The e-commerce giant quietly launched a line of private-label over-the-counter drugs in August. Called Basic Care, the product line includes about 60 products ranging from ibuprofen to hair regrowth treatment. The products are produced by Perrigo, but serve as Amazon’s store brand.
Jefferies compared prices between these products and Walgreens‘ and CVS‘ private-label over-the-counter products. Analysts found CVS’ products were 20 percent more expensive than Amazon’s at the median, while Walgreen’s were 22 percent higher than Amazon’s.
Eighty-four percent of Walgreens’ products and 72 percent of CVS’ products were more expensive than Amazon’s Basic Care products, Jefferies found. Despite having higher net prices, the two traditional drugstores offered more discounts, Jefferies’ Brian Tanquilut said Friday in a note to clients.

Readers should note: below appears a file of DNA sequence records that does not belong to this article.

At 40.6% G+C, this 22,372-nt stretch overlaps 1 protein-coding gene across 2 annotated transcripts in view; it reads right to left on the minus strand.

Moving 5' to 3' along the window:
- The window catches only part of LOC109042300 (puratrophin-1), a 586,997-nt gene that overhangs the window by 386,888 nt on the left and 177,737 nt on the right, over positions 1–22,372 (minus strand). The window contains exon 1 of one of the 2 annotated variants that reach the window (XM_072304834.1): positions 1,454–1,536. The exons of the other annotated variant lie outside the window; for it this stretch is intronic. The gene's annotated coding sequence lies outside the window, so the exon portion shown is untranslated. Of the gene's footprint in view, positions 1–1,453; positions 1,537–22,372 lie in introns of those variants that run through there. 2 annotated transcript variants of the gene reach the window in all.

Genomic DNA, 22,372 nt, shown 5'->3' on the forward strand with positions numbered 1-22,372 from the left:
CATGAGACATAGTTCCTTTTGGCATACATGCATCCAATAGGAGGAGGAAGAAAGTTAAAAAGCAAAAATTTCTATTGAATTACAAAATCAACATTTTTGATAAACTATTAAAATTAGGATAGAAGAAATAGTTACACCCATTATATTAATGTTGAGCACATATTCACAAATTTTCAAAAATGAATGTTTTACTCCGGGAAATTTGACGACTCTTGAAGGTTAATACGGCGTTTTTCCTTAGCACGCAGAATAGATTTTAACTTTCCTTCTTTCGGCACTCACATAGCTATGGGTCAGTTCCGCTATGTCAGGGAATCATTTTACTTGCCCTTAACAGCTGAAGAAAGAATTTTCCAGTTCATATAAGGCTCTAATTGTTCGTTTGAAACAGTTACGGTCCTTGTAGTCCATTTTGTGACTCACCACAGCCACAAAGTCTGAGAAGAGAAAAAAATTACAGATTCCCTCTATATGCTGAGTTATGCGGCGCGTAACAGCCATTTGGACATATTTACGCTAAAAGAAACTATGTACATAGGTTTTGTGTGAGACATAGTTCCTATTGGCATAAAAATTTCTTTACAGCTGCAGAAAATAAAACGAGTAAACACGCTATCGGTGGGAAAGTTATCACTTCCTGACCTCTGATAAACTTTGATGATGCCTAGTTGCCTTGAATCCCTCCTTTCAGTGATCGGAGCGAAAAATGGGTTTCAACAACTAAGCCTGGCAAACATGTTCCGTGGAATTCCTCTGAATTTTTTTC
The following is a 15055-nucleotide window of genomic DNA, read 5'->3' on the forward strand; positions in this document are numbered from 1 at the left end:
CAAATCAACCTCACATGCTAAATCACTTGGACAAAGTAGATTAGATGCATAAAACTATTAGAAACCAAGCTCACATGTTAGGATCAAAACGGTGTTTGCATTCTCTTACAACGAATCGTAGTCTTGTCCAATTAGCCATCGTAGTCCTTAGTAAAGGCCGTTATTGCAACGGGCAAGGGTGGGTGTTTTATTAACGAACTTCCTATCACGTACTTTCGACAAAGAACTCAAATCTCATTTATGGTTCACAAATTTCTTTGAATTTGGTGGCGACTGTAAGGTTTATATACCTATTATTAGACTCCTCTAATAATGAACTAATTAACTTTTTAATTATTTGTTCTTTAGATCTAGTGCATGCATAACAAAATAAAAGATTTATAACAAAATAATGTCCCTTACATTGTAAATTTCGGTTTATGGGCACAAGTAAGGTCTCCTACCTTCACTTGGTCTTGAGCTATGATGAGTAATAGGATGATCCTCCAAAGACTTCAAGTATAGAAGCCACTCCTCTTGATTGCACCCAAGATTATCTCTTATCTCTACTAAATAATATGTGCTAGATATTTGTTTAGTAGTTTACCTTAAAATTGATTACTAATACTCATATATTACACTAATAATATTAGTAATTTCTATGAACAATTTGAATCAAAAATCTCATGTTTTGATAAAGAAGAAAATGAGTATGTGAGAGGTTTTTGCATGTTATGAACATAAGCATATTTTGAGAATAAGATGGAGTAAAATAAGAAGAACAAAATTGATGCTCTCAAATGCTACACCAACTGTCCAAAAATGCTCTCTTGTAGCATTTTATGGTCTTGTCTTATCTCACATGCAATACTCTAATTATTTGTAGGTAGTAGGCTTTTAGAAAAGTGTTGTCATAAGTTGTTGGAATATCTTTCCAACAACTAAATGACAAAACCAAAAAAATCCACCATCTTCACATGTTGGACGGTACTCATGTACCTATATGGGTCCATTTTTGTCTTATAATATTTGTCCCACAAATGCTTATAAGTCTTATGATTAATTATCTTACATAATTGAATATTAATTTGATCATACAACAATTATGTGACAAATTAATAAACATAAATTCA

A Basic Care bottle of 500 tablets of 200-milligram ibuprofen cost $ 8.05 on Amazon on Friday, CNBC found. A bottle of Well at Walgreens ibuprofen pills cost $ 17.99 on the drugstore’s website, while a CVS Health bottle cost $ 15.99.
Amazon’s known for taking razor-thin profit margins in order to price products lower than competitors. Applying this tactic to health products could pressure drugstores who are already losing so-called front-end sales to Amazon as people buy household goods online.
Some experts have warned it could take time to change people’s shopping behaviors and convince them to stock up for possible future illnesses online. Yet soon Amazon will likely be able to offer both over-the-counter drugs and prescription drugs.
It’s acquiring online pharmacy start-up PillPack for roughly $ 1 billion. The deal threatens to remove one of the few distinguishing factors pharmacy chains have relied on to fend off Amazon, the sale of prescription drugs.
Jefferies’ Tanquilut downgraded Walgreens last week after the news, which came just as Walgreens announced results from its most recent quarter. The drugstore chain reported soft same-store sales numbers, particularly in the front of the store, where over-the-counter drugs, household items and greeting cards are sold.